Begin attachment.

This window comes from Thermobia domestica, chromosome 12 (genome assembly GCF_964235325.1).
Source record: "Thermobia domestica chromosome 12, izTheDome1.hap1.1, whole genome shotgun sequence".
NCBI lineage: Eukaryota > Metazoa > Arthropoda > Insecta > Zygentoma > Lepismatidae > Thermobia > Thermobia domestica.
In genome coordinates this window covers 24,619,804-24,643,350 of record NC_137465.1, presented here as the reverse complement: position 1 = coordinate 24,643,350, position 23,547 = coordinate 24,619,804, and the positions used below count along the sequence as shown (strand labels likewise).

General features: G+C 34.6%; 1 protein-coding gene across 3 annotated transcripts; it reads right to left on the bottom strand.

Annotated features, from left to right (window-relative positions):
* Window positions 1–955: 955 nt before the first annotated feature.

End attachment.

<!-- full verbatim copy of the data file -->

This window comes from Thermobia domestica, chromosome 12 (genome assembly GCF_964235325.1).
Source record: "Thermobia domestica chromosome 12, izTheDome1.hap1.1, whole genome shotgun sequence".
NCBI lineage: Eukaryota > Metazoa > Arthropoda > Insecta > Zygentoma > Lepismatidae > Thermobia > Thermobia domestica.
In genome coordinates this window covers 24,619,804-24,643,350 of record NC_137465.1, presented here as the reverse complement: position 1 = coordinate 24,643,350, position 23,547 = coordinate 24,619,804, and the positions used below count along the sequence as shown (strand labels likewise).

General features: G+C 34.6%; 1 protein-coding gene across 3 annotated transcripts; it reads right to left on the bottom strand.

Annotated features, from left to right (window-relative positions):
* Window positions 1–955: 955 nt before the first annotated feature.